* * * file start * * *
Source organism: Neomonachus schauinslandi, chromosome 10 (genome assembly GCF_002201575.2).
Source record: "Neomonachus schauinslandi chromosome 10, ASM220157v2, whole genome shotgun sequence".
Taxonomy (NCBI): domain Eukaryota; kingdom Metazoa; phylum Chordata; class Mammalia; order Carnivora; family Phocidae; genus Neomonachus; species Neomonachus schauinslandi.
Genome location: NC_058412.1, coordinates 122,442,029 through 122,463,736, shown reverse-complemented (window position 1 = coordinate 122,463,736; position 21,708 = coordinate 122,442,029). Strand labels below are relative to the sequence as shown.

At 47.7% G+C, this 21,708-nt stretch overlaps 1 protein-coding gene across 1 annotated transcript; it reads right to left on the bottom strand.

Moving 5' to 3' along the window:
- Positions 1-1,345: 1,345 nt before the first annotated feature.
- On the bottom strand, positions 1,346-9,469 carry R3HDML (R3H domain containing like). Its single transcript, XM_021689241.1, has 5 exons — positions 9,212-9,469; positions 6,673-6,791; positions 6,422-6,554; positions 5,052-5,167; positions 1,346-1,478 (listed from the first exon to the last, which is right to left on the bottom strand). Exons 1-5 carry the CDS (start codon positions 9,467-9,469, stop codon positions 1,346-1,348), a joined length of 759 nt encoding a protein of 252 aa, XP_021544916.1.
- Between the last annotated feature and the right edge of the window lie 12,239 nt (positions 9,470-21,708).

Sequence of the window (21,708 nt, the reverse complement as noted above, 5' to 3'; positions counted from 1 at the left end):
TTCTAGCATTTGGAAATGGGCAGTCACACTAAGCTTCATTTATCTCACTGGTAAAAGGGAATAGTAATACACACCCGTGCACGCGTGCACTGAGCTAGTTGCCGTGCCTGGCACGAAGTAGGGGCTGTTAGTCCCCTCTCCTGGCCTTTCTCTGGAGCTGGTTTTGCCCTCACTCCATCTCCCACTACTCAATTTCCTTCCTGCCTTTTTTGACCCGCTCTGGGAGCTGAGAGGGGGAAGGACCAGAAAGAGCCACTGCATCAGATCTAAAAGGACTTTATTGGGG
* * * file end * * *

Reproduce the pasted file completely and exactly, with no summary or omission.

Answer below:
Source organism: Neomonachus schauinslandi, chromosome 10 (genome assembly GCF_002201575.2).
Source record: "Neomonachus schauinslandi chromosome 10, ASM220157v2, whole genome shotgun sequence".
Taxonomy (NCBI): domain Eukaryota; kingdom Metazoa; phylum Chordata; class Mammalia; order Carnivora; family Phocidae; genus Neomonachus; species Neomonachus schauinslandi.
Genome location: NC_058412.1, coordinates 122,442,029 through 122,463,736, shown reverse-complemented (window position 1 = coordinate 122,463,736; position 21,708 = coordinate 122,442,029). Strand labels below are relative to the sequence as shown.

At 47.7% G+C, this 21,708-nt stretch overlaps 1 protein-coding gene across 1 annotated transcript; it reads right to left on the bottom strand.

Moving 5' to 3' along the window:
- Positions 1-1,345: 1,345 nt before the first annotated feature.
- On the bottom strand, positions 1,346-9,469 carry R3HDML (R3H domain containing like). Its single transcript, XM_021689241.1, has 5 exons — positions 9,212-9,469; positions 6,673-6,791; positions 6,422-6,554; positions 5,052-5,167; positions 1,346-1,478 (listed from the first exon to the last, which is right to left on the bottom strand). Exons 1-5 carry the CDS (start codon positions 9,467-9,469, stop codon positions 1,346-1,348), a joined length of 759 nt encoding a protein of 252 aa, XP_021544916.1.
- Between the last annotated feature and the right edge of the window lie 12,239 nt (positions 9,470-21,708).

Sequence of the window (21,708 nt, the reverse complement as noted above, 5' to 3'; positions counted from 1 at the left end):
TTCTAGCATTTGGAAATGGGCAGTCACACTAAGCTTCATTTATCTCACTGGTAAAAGGGAATAGTAATACACACCCGTGCACGCGTGCACTGAGCTAGTTGCCGTGCCTGGCACGAAGTAGGGGCTGTTAGTCCCCTCTCCTGGCCTTTCTCTGGAGCTGGTTTTGCCCTCACTCCATCTCCCACTACTCAATTTCCTTCCTGCCTTTTTTGACCCGCTCTGGGAGCTGAGAGGGGGAAGGACCAGAAAGAGCCACTGCATCAGATCTAAAAGGACTTTATTGGGG